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The Timber Tradesman of Somerset

PUBLISHED: 10:29 02 July 2009 | UPDATED: 16:06 20 February 2013

Sarah Ford meets John Tucker, a Somerset carpenter who takes inspiration from the past to solve 21st-century space problems.

Thanks to modern technology, the trend for working from home continues to grow. But what if you don't have the room for a proper work space? It isn't easy to concentrate with household distractions all around you, and when faced with a difficult report to write it can be tempting to tackle the washing-up instead.

One enterprising Somerset craftsman believes he has the answer and he's called it The Hut. It is a low-impact, flexible space solution made from 21st-century materials and clad in locally sourced larch wood. Designed to your own specifications, it can become a unique home office, garden retreat or extra space for teenagers.

Bespoke carpenter and joiner John Tucker has also created his own version of the 19th-century shepherd's hut. Once used as a portable shelter for farmers during the lambing season, the modern-day variety is an ideal guest bedroom.
John set up his own business in 2000 after working as a project manager for a cabinet maker. When I meet him at his workshop in the village of West Pennard, near Glastonbury, he is busy on the refitting and renovation of a local house.

Most of his carpentry and joinery work is done within a 10 mile radius of Glastonbury and includes the impressive gallery and staircase in Glastonbury's Courtyard, counters for the Blue Note and Heaphy's cafes, as well as the major job of relaying and restoring the village hall floor in West Pennard.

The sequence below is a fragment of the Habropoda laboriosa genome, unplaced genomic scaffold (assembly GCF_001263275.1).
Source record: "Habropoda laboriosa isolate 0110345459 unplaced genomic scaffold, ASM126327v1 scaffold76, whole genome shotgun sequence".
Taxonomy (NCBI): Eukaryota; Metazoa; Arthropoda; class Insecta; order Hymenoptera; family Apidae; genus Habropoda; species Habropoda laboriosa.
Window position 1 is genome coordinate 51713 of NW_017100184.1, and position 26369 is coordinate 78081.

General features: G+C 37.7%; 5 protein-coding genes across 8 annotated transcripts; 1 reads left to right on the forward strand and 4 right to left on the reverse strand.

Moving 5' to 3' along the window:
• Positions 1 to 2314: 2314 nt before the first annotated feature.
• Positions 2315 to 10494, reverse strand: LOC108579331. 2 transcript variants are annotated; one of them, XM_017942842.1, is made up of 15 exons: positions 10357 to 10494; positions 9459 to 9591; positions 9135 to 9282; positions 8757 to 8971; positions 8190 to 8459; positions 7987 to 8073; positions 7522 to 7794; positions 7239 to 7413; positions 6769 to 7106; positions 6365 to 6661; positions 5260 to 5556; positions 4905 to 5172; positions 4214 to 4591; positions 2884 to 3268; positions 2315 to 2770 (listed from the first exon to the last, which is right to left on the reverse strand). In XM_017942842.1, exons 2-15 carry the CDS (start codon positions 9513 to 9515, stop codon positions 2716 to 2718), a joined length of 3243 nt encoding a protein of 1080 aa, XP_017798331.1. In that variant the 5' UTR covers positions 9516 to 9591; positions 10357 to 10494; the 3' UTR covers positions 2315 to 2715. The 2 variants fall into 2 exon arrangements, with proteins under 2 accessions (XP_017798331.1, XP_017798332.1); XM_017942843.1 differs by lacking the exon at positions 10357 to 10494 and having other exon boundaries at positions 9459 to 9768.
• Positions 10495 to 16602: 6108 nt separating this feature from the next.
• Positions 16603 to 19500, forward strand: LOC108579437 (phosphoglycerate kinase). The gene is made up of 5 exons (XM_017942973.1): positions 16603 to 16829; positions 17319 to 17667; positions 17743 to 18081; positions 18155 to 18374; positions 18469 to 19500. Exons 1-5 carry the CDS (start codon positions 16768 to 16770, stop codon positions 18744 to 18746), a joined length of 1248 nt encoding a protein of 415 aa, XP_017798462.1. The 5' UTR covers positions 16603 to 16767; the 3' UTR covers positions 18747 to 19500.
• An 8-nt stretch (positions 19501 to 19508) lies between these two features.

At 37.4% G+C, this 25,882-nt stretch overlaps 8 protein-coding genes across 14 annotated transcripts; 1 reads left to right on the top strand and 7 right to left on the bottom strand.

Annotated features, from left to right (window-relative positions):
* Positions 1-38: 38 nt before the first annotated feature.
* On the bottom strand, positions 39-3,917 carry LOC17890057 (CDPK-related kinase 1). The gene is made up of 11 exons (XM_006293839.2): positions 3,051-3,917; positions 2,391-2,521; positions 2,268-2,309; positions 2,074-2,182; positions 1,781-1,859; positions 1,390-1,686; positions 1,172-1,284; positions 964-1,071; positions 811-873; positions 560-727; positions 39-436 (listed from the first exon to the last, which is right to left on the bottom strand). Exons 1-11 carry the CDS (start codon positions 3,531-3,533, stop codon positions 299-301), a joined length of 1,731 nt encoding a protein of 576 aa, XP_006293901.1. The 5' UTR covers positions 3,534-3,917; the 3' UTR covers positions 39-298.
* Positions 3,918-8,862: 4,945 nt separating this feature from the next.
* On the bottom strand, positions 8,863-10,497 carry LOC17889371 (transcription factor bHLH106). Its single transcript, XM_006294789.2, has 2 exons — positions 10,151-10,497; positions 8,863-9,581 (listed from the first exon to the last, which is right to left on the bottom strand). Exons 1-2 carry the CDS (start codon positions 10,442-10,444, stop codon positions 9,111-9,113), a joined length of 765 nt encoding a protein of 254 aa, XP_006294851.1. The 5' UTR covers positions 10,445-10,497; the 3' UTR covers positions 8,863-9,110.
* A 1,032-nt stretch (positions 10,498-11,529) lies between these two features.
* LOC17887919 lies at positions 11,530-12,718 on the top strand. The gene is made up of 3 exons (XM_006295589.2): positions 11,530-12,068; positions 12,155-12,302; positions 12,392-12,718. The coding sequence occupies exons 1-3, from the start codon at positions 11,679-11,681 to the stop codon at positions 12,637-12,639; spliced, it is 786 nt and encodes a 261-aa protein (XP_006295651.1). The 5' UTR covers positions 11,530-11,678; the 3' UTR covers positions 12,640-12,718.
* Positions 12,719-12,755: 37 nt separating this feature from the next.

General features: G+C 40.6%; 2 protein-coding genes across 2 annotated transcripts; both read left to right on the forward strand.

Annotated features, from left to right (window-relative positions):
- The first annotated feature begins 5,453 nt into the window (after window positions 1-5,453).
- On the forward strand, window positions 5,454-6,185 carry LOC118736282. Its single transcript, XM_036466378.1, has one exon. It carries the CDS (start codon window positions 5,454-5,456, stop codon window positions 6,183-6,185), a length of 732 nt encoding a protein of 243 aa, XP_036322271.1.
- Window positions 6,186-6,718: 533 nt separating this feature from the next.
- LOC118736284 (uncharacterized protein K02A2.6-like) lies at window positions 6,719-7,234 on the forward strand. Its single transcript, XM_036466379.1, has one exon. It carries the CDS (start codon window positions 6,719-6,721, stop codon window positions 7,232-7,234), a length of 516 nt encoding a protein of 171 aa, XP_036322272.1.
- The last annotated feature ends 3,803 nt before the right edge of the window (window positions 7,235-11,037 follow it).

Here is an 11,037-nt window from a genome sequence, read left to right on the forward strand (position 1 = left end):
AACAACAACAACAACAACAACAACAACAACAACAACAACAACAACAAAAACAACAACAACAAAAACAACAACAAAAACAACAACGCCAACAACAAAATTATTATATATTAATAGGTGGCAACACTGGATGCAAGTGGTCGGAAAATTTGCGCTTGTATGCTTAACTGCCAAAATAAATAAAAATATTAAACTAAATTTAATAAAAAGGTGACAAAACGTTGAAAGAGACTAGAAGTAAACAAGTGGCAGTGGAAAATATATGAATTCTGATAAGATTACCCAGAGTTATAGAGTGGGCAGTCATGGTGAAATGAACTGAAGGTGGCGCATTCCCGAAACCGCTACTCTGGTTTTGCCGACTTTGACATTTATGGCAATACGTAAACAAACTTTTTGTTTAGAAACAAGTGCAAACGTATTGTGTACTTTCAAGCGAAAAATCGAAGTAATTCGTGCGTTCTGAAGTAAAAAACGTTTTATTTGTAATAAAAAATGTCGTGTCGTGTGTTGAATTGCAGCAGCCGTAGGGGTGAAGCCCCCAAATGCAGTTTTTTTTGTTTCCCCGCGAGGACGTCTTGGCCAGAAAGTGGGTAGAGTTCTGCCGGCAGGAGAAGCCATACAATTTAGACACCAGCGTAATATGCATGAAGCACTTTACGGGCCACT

A member of the Association of Environmentally Conscious Builders, John offers a complete design and construction service using traditional techniques and sustainable materials.

"I use locally sourced timber, and the larch on the outside of The Hut is from trees on the Longleat Estate which were removed in the expansion of Center Parcs. For outdoor structures I use naturally durable timbers such as oak, Douglas Fir or western red cedar which eliminates the need to use any chemical treatments."

John's family has lived in Glastonbury for at least five generations and his parents and brother own and operate the Glastonbury Spring Water company. When they built their new bottling plant on the site of an old farm beneath the Tor, John was the main contractor for the eco-friendly building which won awards from the Royal Bath and West of England Society and the Country Landowners' Association in 2007.

The idea for John's hut designs has developed from making a Victorian-style bathing machine used as a unique changing room next to a client's swimming pool. He built a shepherd's hut using an original set of cast-iron wheels rescued from the scrap man while restoring a medieval farmhouse near Shepton Mallet.

The Hut, which uses products and services from 13 other local companies in its creation, is a bespoke design working around a steel frame. Options include glass along one side, a 'green' roof planted with sedum, or electricity run on solar panels.

John explains: "The USP (or unique selling point), as they say on Dragons' Den, is that its installation and delivery is quick, you should not need planning permission, and you can take it with you if you move.

"There are many possibilities. Maybe if you had a farmyard or orchard in your village you could put some huts together as an 'office commune'. You would still have your own space but could invite other home workers round for coffee.

"The Hut is built using the same techniques and principles as a modern timber-frame house. It's not a shed," says John. He smiles and points to a tongue-in-cheek sign which was made for him by a friend. The sign reads: "Traditional Timber Tradesmen, makers of fine sheds on wheels to the rich and famous".

For more details contact John Tucker on 01458 830198, www.timbertradesmen.co.uk;

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